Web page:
Decision Making for Unrepresented Patients Webinar
Court decision expands patient protections, prompts change in policies and procedures

Webinar Recorded Live on October 13, 2015


On June 24, the Alameda County Superior Court found unconstitutional a California law that permits skilled-nursing facilities (SNFs) to use interdisciplinary teams to make medical decisions for patients who lack capacity and have no one to make decisions for them. While the law applies to SNFs, many hospital interdisciplinary teams have also been operating under a model policy developed by the California Hospital Association, the California Medical Association and the Alliance of Catholic Hospitals, which is based the SNF law.

It is unclear whether the decision will be appealed. However, to protect patient rights, SNFs and hospitals should revise their policies and procedures. This webinar explains the implications of the case, California Advocates for Nursing Home Reform v. Chapman, and how policies and procedures should be revised to comply. An updated model policy for consent for treatment of unrepresented patients is provided, along with other tools to operationalize the new process.

Recommended for:

Risk managers, health information officers, privacy officers, compliance officers, in-house legal counsel, health care attorneys, nurses and nurse managers, social workers, quality management staff, admissions staff, emergency department staff, discharge planners, clinical and skilled nursing staff and administrators.                             


Informed consent — why it’s needed, how it’s done

  • Procedures requiring informed consent, emergency exception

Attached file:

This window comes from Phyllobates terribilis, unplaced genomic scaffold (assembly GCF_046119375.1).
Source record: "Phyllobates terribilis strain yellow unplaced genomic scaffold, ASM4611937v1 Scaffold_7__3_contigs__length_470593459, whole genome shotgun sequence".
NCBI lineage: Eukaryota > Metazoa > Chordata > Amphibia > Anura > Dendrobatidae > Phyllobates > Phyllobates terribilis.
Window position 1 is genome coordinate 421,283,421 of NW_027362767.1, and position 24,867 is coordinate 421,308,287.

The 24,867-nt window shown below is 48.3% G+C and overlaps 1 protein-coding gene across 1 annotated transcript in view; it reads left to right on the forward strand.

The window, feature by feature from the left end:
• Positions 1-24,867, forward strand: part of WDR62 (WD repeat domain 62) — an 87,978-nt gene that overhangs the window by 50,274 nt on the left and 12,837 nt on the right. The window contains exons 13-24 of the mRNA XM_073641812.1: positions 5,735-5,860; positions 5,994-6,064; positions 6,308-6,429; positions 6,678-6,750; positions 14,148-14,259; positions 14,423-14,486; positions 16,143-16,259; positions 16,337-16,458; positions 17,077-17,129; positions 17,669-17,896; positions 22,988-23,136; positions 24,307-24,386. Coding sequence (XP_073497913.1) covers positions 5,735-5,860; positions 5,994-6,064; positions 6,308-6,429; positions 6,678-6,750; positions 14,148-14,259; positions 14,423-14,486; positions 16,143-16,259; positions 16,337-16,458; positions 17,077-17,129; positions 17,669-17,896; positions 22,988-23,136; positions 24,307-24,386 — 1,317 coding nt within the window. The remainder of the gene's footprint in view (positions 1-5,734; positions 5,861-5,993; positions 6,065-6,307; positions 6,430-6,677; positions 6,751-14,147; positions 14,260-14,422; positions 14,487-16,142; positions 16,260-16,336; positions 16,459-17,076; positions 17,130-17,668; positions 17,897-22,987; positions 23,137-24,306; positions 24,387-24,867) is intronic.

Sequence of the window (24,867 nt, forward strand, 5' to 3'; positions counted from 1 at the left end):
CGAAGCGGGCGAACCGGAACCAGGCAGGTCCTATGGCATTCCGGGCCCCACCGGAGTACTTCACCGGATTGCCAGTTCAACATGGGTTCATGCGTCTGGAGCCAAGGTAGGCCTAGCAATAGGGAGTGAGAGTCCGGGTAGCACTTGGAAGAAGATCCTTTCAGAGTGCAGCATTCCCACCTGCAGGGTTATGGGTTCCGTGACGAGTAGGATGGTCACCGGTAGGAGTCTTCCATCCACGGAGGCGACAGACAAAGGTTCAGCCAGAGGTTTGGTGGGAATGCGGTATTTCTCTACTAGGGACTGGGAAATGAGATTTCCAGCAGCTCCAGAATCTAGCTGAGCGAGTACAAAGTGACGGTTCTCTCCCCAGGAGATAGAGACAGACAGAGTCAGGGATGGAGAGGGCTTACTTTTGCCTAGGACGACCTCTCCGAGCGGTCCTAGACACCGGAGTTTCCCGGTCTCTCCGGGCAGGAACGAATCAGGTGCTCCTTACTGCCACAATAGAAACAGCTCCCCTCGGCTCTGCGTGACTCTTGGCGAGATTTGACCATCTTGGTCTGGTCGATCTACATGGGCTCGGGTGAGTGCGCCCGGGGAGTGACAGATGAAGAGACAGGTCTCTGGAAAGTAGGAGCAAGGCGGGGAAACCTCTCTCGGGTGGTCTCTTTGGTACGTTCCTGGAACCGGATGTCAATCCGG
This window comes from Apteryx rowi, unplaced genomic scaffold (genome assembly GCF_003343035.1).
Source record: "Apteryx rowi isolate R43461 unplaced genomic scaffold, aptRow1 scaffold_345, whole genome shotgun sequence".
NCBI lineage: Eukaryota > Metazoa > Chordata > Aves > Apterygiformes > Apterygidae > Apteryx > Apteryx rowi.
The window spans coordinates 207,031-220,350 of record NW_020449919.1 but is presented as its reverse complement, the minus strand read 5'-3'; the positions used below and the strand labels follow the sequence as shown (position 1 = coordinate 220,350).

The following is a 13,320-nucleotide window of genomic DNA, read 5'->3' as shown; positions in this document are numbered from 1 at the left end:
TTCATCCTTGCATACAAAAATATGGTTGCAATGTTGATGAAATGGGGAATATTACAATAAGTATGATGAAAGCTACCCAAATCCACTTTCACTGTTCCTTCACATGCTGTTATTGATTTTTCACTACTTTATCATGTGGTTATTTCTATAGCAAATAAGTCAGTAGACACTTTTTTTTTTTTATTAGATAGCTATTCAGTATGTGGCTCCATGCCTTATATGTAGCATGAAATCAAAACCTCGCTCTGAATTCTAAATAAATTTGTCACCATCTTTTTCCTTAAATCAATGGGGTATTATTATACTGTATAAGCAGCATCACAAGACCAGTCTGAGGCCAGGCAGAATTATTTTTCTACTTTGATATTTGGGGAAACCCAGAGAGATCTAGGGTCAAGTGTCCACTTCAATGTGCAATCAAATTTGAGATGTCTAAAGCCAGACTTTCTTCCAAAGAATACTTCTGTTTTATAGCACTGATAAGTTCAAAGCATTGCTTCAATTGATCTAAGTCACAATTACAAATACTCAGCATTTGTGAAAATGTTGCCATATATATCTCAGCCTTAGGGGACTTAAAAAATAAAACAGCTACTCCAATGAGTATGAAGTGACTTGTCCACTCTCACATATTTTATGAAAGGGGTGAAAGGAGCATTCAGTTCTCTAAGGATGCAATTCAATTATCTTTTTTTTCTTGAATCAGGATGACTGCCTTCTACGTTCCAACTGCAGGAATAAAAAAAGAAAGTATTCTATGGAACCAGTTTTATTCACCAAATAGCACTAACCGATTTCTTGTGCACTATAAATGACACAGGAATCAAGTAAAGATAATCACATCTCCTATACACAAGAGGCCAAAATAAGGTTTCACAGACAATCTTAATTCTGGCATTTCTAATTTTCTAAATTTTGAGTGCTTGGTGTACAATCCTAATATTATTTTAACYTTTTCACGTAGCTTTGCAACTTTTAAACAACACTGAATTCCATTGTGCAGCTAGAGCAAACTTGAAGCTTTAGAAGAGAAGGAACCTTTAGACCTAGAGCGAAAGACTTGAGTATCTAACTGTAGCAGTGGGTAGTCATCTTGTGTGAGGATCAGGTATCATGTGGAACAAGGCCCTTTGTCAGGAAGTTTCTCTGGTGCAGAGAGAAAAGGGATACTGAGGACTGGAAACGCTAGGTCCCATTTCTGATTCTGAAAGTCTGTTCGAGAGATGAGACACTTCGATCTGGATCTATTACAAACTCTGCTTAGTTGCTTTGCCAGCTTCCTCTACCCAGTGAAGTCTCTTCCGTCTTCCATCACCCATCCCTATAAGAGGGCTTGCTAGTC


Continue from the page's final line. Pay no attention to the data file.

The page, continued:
• Psychotherapeutic drugs, end-of-life decisions in the SNF
  • What you need to communicate — risks, benefits, alternatives to procedure
  • Determining capacity — who decides and how

Who can decide for the patient lacking capacity?

  • Surrogates and agents — patient selected
  • Public and private conservators — government selected
  • Relatives or close friends — case law guidance

There’s no one to decide for the patient — now what?

  • Interdisciplinary team consent
  • Recent Superior Court case changes the status quo
  • Practical implications in acute care and SNF settings
  • CHA/CMA/ACH model policy, tools and checklists

Other options for consideration

  • Decline to provide care unless/until emergency situation
  • Role of ethics committee
  • Resolving the court’s concerns with interdisciplinary team consent
  • Probate Code Section 3200 — when the court decides

Pick your risk — case examples to test decision making skills


Susan Penney is director of risk management for the University of California, San Francisco (UCSF) clinical enterprise, including UCSF’s Medical Center and Medical Group, San Francisco General Hospital, UCSF Benioff Children’s Hospital Oakland and UCSF Fresno. Previously, Ms. Penney served as legal counsel for the California Medical Association and as an attorney in private practice.

Lois Richardson is CHA’s vice president of privacy and education/publications. In addition to her current role, Ms. Richardson has served as CHA’s legal resource for the past 19 years, primarily as legal counsel. She is the author of numerous CHA publications, including the Consent Manual, California Hospital Compliance Manual, California Health Information Privacy Manual and Mental Health Law. Ms. Richardson is also the executive director for the California Society for Healthcare Attorneys.